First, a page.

The reason some kids are shorter will shock you
A new study reveals that mothers who suffer from depression after giving birth are more likely to have children that are shorter than their peers. The scary part is that the mother's depression affects the child's growth for up to several years after birth!
These findings may become a new way to help doctors to determine if heights too short for a child's age are a warning sign. But how exactly can doctors determine if a child is short due to their mother's postpartum depression or if it's because of genes?
The new report explains that scientists found that moms who claimed to have postpartum depression nine months after giving birth were 50 percent more likely to have children shorter than many other kids their age. Although the connection between a mother's depression and child's height is unclear, doctors speculate that children may also become depressed affecting their endocrine system which controls their growth.
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I was surprised to hear about this study because I'm a petite person, but in my case I don't think it's because of my mother's mental health. She always recalls how happy she was becoming a mom and says she never suffered from postpartum depression. But I can see how this can be a cause of concern for doctors and thus their determination to finding a solution for the problem.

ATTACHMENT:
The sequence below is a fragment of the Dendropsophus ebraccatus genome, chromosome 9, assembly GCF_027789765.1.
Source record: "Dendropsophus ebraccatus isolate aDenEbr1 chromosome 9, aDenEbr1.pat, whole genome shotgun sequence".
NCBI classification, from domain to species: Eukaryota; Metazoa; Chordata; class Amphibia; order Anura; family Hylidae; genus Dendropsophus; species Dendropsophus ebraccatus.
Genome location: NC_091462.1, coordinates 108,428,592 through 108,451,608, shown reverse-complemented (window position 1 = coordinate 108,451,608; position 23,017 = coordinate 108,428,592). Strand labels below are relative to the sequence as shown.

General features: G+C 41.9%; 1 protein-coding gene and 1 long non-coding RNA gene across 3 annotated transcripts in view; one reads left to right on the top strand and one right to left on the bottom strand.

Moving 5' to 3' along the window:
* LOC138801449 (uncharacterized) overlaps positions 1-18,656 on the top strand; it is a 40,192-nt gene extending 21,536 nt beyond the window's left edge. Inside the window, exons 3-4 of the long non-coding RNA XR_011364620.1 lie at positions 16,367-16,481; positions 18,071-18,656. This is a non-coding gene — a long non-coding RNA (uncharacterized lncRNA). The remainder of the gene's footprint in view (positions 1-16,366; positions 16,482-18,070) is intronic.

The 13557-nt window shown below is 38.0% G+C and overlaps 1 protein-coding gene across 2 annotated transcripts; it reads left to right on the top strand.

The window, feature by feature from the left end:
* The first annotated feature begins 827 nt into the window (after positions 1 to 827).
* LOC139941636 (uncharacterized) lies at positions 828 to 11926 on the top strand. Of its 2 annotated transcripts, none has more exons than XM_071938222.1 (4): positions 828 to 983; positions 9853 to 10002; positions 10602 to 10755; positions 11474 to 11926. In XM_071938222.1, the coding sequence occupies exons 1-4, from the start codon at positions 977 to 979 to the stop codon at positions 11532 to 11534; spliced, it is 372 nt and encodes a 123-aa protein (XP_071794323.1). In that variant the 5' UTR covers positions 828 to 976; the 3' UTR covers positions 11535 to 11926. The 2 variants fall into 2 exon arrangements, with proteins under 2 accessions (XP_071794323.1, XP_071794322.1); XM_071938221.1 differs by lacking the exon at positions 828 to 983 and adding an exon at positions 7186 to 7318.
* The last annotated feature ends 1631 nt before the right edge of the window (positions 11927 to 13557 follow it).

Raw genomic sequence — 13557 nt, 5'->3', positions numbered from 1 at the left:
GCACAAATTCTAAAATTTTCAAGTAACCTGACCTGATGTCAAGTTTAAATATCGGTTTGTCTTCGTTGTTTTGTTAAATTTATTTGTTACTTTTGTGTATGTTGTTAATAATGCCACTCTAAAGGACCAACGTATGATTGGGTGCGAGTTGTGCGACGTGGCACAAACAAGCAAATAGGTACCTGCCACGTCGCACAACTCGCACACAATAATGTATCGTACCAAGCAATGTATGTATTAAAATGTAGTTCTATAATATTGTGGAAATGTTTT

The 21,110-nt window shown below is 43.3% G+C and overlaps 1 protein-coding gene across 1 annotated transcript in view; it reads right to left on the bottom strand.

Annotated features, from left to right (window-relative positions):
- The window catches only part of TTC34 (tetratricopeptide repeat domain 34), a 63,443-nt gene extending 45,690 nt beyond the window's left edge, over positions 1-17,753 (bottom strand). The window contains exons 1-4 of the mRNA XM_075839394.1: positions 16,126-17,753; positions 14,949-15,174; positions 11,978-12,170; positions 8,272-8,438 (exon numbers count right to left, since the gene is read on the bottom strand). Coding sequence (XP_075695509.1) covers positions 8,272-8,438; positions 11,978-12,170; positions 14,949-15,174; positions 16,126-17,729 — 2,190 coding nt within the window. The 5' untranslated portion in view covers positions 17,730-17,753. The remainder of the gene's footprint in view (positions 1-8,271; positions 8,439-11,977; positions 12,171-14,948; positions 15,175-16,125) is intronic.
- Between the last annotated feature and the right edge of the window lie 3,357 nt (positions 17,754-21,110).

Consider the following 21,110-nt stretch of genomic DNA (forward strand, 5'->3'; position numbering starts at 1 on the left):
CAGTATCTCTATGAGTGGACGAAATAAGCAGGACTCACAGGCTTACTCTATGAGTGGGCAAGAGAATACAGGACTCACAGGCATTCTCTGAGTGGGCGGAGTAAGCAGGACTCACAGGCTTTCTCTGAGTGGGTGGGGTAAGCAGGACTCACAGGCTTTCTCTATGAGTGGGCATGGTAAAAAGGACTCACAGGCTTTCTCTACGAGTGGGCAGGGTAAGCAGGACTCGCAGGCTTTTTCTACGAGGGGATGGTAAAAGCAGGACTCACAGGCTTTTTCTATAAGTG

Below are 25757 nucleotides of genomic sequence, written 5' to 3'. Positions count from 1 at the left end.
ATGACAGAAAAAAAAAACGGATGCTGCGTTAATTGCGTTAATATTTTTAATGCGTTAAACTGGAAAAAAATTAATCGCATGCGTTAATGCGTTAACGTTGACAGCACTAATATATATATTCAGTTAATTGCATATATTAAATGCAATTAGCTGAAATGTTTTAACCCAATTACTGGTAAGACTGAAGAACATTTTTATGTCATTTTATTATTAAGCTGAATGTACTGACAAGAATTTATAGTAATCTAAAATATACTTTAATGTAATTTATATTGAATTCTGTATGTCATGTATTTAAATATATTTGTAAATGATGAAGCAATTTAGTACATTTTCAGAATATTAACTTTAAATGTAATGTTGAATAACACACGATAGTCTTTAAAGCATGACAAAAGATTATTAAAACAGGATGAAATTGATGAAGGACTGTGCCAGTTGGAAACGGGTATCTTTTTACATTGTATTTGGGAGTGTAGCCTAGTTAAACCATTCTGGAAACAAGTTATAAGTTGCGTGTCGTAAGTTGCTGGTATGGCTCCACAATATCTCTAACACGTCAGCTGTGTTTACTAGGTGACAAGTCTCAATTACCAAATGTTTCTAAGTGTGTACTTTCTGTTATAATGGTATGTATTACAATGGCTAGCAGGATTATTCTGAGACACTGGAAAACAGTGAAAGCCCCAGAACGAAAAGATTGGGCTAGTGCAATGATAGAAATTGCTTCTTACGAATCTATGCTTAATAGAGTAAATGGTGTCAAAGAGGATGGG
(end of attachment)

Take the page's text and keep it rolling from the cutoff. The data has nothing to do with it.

This is why it is important for physicians to see how their pregnant patients are doing overall to check for potential signs of postpartum depression. Sadly, according to studies, when a mother is depressed, chances are higher that they interact less with their children and don't build the bond necessary for a healthy relationship with them. In addition, they may not fulfill motherly duties as well as emotionally being there for them.
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It's great to see that doctors are paying closer attention to moms who suffer from postpartum depression and realizing that mental health does play a big role during nursing. Now that this is a theory, It would be interesting to see what information they can dig up to further explain why a child's growth is strongly impacted by their mother's well being.
How else do you think doctors should work with moms suffering from post-partum depression?
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